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Antivirus Industry the Centerpiece of New Deal R&D Initiatives
- KAIST launches post-COVID-19 R&D initiatives for smart mobile medical systems. - KAIST will make the antivirus industry the centerpiece of what it is touting as the KAIST New Deal R&D initiative, which will drive new growth engines for preparing for the post-coronavirus era. According to the new initiative, KAIST will concentrate on creating antivirus technologies, infectious disease-related big data management, and non-contact services platforms as key future R&D projects. President Sung-Chul Shin launched the COVID-19 R&D Initiative task force last month, composed of more than 50 professors from the Graduate School of Medical Science and Engineering, the Department of Biological Sciences, the College of Engineering, and the Department of Industrial Design. The task force came up with key research agendas that will promote smart mobile medical systems in the years ahead. “We will devote all of our R&D capacities to pursue a smart healthcare society,” said President Shin. “Our competitiveness in the fields of AI, ICT, materials, and bio-technology holds significant potential for building a healthy society powered by smart medical systems in Korea,” he added. The smart medical systems focus mainly on building an Epidemic Mitigating Mobile Module (EMMM). The EMMM will manage epidemics via the three phases of prevention, emergency response, and treatment, with the development of each phase’s technological modules. The EMMM will also build an AI big data platform to assist with clinical applications and epidemic management. Technologies applicable for the prevention phase include developing recyclable antivirus masks, plasma virus sterilizers, and smart breathable protective gowns. KAIST researchers will also focus on developing diagnosis modules that will identify epidemics more quickly and accurately. Most significantly, KAIST aims to develop technologies for anti-infection medical services such as the transformable negative pressure ambulance module and negative pressure room, which are specially developed for respiratory infections. The new R&D initiatives will center on virus therapies and treatments, specifically pushing forward vaccine and robotics studies. As caring robots and delivery robots will become common as main caregivers via noncontact services, research focusing on robotics will be significantly enhanced. Even before launching the new R&D initiatives, researchers have started to present new technologies to help address the pandemic. Professor Il-Doo Kim’s team in the Department of Materials Science and Engineering developed a washable nano-fiber filtered face mask that is preparing for commercialization. GPS tracking of infections has expanded comprehensively to detect both indoor and outdoor activities of infected patients. Professor Dong-Soo Han from the School of Computing developed Wi-Fi positioning software built into mobile phones that can trace both activities and is now preparing to roll it out. Virologist Ui-Cheol Shin from the Graduate School of Medical Science and Engineering is carrying out research on a universal T-cell vaccine that can block the Betacoronaviruses. It is reported that that new epidemics such as SARS, MERS, and COVID-19 carry Betacoronaviruses. Research teams in the Graduate School of AI are conducting various research projects on building prediction models for outbreaks and spreads using big data. (END)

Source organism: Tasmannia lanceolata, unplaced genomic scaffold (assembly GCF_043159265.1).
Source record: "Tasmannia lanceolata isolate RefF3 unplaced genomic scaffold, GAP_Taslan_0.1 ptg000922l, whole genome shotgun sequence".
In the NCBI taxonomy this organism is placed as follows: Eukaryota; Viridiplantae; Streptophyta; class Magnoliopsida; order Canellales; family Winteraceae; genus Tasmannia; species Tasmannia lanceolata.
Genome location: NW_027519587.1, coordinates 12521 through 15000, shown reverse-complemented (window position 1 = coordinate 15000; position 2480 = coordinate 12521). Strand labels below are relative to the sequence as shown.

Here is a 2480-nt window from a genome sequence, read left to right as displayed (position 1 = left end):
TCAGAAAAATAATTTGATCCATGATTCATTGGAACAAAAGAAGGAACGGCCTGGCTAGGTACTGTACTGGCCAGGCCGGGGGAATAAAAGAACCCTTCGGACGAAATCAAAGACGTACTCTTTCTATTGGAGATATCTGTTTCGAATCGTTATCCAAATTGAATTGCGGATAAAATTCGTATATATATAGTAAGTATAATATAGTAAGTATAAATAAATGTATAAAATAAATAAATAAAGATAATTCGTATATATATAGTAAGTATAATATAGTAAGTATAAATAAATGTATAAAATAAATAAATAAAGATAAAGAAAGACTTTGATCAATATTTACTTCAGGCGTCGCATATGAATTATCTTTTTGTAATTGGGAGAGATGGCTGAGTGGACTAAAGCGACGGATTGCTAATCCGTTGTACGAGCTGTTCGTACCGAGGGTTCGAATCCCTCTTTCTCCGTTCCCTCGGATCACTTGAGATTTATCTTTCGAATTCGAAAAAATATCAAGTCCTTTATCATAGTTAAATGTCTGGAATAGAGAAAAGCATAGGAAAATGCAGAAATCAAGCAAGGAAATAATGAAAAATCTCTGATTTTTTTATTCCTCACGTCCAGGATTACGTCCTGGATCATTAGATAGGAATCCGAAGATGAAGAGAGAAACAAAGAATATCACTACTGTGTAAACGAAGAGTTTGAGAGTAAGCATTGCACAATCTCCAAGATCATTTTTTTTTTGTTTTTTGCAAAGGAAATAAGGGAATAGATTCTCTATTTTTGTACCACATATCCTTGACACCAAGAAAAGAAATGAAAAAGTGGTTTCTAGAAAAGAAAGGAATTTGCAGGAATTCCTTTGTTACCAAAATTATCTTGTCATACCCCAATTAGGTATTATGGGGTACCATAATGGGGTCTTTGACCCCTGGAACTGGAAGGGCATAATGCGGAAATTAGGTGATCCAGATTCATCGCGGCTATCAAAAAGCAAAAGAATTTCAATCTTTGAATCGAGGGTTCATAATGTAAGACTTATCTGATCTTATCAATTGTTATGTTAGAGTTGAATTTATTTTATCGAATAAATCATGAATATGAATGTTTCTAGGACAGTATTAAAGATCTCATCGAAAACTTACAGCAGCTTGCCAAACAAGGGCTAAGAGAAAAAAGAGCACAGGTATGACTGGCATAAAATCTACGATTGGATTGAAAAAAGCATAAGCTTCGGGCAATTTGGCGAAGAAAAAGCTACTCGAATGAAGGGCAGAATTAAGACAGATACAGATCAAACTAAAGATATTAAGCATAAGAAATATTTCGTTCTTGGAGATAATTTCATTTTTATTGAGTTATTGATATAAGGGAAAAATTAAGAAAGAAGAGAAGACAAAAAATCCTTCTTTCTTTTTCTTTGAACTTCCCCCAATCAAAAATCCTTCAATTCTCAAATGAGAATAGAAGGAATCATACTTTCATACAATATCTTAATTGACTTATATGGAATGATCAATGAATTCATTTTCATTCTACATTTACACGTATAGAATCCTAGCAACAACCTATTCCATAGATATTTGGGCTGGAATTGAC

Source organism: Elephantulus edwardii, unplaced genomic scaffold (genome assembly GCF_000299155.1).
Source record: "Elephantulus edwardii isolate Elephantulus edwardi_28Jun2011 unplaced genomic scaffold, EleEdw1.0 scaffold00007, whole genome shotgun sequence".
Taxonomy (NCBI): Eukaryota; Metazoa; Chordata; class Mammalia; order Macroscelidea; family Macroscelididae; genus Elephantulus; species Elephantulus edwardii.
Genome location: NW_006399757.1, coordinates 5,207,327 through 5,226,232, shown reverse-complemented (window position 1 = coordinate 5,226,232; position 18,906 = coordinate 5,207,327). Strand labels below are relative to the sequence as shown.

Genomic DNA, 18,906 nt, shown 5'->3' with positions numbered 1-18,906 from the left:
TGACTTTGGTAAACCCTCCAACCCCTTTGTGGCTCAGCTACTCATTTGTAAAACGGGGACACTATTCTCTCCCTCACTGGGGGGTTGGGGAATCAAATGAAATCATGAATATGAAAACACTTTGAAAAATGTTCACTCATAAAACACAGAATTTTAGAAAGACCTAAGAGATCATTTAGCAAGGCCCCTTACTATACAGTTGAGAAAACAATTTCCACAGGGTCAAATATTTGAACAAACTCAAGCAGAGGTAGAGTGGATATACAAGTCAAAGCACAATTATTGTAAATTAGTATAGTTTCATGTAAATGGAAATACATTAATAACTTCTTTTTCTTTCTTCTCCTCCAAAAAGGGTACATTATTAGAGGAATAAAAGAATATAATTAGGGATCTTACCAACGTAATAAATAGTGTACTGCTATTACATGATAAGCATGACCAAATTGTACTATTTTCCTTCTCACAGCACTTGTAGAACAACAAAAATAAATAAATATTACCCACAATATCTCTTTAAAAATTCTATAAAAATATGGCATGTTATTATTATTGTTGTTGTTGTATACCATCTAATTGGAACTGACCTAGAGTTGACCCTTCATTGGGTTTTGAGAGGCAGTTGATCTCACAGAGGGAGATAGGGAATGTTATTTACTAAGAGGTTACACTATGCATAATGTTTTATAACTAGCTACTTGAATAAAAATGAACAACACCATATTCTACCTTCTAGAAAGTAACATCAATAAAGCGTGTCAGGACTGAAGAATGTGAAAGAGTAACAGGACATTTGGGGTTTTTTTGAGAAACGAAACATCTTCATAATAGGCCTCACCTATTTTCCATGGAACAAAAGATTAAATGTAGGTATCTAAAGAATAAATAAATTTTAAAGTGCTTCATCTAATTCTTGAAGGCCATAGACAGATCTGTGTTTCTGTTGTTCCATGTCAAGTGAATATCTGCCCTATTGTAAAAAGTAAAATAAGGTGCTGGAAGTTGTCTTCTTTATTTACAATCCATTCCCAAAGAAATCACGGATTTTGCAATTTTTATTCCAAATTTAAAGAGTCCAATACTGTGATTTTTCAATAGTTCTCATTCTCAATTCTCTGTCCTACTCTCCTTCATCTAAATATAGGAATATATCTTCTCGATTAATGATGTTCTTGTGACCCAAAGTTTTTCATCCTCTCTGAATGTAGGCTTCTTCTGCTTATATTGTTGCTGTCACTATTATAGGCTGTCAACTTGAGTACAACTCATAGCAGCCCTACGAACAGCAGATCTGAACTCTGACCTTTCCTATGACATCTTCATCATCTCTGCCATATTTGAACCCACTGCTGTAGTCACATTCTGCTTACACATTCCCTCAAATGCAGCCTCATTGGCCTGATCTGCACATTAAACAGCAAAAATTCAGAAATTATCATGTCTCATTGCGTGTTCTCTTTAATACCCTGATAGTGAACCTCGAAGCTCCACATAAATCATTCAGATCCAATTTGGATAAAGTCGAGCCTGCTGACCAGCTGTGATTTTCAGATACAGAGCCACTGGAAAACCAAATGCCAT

KAIST Presents Innovations at CES 2019